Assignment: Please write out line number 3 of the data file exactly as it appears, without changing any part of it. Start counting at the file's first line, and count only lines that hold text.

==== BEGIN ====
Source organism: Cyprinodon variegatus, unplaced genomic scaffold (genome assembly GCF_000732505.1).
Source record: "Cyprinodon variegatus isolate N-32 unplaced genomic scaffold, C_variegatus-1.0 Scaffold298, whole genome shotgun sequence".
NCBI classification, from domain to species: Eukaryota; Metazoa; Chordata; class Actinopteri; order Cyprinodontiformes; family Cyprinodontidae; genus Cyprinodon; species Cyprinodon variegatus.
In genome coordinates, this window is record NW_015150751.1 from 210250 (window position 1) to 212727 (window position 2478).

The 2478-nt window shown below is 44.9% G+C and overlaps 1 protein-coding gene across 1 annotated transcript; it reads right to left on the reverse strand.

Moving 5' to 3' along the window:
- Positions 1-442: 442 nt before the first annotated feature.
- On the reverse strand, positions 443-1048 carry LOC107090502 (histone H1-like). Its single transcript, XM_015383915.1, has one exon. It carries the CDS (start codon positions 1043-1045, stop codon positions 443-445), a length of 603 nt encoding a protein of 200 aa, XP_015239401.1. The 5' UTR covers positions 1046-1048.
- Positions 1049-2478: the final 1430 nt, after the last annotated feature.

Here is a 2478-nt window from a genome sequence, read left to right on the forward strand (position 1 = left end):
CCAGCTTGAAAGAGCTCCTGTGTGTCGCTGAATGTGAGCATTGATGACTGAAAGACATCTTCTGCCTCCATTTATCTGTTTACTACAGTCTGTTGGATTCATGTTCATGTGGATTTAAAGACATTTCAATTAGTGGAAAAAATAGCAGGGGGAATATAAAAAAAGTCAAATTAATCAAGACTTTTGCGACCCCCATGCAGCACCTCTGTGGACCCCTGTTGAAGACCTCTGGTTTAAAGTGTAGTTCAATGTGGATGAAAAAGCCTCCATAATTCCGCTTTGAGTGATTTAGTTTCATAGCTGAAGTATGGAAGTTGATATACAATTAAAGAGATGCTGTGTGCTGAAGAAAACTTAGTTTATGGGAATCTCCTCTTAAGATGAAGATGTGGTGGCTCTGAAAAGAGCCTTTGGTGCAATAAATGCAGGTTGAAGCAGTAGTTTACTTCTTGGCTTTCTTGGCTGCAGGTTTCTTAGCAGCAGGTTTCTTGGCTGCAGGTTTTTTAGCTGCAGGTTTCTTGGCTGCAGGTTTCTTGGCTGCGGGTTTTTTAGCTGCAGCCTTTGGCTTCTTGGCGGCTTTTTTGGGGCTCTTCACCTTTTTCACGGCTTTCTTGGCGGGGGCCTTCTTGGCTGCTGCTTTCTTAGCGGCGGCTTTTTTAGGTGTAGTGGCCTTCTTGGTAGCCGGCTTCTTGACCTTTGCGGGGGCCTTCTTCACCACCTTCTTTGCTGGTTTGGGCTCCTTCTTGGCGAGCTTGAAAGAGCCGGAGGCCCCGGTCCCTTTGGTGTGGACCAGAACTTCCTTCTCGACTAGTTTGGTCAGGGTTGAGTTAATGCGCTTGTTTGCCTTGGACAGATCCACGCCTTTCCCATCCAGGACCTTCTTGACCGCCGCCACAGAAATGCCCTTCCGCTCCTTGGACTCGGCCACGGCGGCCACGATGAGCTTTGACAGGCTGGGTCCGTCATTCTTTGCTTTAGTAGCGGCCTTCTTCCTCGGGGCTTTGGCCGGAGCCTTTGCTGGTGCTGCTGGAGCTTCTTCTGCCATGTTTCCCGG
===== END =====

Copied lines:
NCBI classification, from domain to species: Eukaryota; Metazoa; Chordata; class Actinopteri; order Cyprinodontiformes; family Cyprinodontidae; genus Cyprinodon; species Cyprinodon variegatus.